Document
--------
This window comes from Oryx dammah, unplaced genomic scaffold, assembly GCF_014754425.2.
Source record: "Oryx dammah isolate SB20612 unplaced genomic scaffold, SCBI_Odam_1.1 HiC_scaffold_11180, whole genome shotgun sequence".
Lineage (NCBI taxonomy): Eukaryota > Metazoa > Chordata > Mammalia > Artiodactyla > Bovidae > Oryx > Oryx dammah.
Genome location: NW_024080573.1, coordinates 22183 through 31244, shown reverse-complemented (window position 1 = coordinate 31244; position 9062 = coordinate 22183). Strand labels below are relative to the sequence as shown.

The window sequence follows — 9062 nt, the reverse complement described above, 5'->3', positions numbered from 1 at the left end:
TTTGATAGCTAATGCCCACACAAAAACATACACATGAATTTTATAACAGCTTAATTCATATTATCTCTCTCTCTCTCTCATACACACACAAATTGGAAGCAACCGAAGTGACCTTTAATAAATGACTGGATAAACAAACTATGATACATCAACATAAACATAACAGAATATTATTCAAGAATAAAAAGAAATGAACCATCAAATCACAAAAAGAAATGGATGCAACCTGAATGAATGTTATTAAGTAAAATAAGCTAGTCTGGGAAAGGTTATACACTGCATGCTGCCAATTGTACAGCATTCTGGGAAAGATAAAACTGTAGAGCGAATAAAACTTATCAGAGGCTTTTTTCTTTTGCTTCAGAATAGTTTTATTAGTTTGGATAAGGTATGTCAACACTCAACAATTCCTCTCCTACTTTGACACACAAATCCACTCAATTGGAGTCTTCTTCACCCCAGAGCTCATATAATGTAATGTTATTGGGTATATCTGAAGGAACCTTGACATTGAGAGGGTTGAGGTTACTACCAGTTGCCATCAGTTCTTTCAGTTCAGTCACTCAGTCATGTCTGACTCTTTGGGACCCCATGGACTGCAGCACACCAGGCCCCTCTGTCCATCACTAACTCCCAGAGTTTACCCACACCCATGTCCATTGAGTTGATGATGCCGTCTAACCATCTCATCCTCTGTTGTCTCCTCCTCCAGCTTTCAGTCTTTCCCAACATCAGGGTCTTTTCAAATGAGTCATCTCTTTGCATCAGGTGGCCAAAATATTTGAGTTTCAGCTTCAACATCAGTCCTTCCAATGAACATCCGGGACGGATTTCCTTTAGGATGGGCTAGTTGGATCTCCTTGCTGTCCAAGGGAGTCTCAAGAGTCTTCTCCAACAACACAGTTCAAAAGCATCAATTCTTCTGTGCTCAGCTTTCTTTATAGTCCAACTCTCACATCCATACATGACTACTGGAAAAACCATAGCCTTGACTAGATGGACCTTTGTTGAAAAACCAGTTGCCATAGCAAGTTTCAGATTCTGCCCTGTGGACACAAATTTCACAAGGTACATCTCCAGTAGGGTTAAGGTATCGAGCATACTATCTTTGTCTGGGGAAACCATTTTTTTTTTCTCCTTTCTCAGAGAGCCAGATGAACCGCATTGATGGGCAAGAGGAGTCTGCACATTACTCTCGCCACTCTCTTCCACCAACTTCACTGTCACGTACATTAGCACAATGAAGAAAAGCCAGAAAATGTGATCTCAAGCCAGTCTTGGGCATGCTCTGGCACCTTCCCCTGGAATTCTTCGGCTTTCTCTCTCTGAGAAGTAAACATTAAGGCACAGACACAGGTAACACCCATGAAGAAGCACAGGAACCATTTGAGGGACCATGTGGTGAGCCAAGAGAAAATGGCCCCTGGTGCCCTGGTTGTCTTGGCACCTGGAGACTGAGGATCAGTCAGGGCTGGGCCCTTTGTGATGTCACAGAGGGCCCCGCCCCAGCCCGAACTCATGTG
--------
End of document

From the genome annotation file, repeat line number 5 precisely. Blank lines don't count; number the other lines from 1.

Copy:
The window sequence follows — 9062 nt, the reverse complement described above, 5'->3', positions numbered from 1 at the left end: